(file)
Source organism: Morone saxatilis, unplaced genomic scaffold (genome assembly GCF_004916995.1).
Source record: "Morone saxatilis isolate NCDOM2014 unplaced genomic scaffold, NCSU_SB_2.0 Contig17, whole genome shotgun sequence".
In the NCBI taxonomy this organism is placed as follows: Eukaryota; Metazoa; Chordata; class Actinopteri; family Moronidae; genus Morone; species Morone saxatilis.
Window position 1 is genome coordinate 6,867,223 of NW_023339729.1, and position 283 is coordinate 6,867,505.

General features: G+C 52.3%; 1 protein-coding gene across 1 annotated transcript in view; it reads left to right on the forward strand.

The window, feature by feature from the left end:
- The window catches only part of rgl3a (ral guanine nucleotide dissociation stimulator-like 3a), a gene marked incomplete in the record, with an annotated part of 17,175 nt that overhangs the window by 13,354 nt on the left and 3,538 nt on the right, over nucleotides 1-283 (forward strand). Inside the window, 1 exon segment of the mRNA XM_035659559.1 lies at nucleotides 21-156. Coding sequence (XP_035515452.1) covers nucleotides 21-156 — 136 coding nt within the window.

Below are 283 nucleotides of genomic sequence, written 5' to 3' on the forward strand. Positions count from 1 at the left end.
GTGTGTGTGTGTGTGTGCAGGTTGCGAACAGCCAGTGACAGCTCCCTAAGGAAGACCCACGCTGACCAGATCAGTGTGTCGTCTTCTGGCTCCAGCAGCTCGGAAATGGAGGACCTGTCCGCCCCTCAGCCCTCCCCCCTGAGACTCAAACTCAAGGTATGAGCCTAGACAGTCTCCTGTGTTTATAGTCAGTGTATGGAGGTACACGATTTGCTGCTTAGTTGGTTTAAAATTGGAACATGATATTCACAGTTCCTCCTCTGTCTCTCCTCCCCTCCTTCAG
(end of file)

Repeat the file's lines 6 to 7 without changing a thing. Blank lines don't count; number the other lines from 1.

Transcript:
The window, feature by feature from the left end:
- The window catches only part of rgl3a (ral guanine nucleotide dissociation stimulator-like 3a), a gene marked incomplete in the record, with an annotated part of 17,175 nt that overhangs the window by 13,354 nt on the left and 3,538 nt on the right, over nucleotides 1-283 (forward strand). Inside the window, 1 exon segment of the mRNA XM_035659559.1 lies at nucleotides 21-156. Coding sequence (XP_035515452.1) covers nucleotides 21-156 — 136 coding nt within the window.